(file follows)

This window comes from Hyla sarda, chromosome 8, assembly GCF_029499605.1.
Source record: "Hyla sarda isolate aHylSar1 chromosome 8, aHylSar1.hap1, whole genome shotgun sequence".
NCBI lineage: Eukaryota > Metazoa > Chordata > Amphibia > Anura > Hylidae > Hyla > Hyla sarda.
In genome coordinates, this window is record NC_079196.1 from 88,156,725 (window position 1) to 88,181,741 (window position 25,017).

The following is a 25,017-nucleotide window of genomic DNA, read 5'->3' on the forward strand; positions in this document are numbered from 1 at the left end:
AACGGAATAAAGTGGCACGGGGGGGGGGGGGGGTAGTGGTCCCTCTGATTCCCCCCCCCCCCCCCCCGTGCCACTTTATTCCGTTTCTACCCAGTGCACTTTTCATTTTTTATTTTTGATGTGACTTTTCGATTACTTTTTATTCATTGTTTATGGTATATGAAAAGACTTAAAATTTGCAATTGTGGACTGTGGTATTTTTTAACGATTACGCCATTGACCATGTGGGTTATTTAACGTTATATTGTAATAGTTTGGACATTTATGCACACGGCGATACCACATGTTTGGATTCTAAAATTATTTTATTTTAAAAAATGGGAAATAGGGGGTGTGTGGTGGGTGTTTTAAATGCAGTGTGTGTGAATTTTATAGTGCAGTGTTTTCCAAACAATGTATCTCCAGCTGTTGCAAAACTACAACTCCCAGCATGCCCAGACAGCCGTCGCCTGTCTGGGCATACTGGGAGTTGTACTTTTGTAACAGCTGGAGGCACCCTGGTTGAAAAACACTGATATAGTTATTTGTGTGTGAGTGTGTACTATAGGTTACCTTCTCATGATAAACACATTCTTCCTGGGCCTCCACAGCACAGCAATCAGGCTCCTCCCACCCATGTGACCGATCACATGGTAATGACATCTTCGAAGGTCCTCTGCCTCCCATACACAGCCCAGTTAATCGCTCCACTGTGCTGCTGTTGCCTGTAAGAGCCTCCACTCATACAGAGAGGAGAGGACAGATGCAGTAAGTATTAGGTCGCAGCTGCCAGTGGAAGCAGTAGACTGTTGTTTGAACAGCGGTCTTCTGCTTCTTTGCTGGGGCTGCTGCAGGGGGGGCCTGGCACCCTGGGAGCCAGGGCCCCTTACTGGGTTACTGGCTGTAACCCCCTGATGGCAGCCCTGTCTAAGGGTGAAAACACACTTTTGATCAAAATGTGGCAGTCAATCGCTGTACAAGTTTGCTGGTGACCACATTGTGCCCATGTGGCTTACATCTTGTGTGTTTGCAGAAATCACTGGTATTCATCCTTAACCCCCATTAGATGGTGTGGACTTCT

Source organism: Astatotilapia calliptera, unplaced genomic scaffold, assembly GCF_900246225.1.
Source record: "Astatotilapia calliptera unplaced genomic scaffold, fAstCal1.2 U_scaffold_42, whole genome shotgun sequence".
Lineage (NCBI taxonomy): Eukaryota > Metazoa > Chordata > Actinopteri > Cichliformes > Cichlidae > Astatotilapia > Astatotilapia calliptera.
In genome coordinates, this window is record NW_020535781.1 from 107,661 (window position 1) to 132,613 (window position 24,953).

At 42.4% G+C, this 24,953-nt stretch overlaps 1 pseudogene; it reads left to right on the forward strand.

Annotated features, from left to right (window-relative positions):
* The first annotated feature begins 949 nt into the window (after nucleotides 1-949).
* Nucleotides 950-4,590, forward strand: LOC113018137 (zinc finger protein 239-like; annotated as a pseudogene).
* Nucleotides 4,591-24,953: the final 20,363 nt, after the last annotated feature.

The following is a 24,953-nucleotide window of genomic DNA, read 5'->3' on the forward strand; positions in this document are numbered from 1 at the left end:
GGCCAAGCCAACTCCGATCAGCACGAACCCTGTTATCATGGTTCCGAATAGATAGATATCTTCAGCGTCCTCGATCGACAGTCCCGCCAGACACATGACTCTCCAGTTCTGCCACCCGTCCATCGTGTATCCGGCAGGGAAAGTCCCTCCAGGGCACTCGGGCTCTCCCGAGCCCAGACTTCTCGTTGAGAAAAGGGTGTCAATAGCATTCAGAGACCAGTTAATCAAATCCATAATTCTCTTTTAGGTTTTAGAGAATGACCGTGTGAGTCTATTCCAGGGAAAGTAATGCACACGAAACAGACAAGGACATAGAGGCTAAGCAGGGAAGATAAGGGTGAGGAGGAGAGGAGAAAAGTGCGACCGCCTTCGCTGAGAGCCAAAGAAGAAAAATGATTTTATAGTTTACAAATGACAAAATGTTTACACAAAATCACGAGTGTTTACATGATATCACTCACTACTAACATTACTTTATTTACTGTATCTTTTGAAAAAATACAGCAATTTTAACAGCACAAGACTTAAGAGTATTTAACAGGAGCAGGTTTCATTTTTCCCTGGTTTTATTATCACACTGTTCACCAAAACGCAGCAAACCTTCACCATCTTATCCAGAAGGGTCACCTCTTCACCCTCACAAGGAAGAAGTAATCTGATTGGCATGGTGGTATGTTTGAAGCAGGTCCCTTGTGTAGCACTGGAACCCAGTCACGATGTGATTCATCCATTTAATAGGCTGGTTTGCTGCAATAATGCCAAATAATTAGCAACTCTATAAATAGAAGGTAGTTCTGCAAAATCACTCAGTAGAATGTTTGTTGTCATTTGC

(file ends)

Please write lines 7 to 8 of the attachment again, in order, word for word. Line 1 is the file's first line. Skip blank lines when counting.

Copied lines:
Source organism: Astatotilapia calliptera, unplaced genomic scaffold, assembly GCF_900246225.1.
Source record: "Astatotilapia calliptera unplaced genomic scaffold, fAstCal1.2 U_scaffold_42, whole genome shotgun sequence".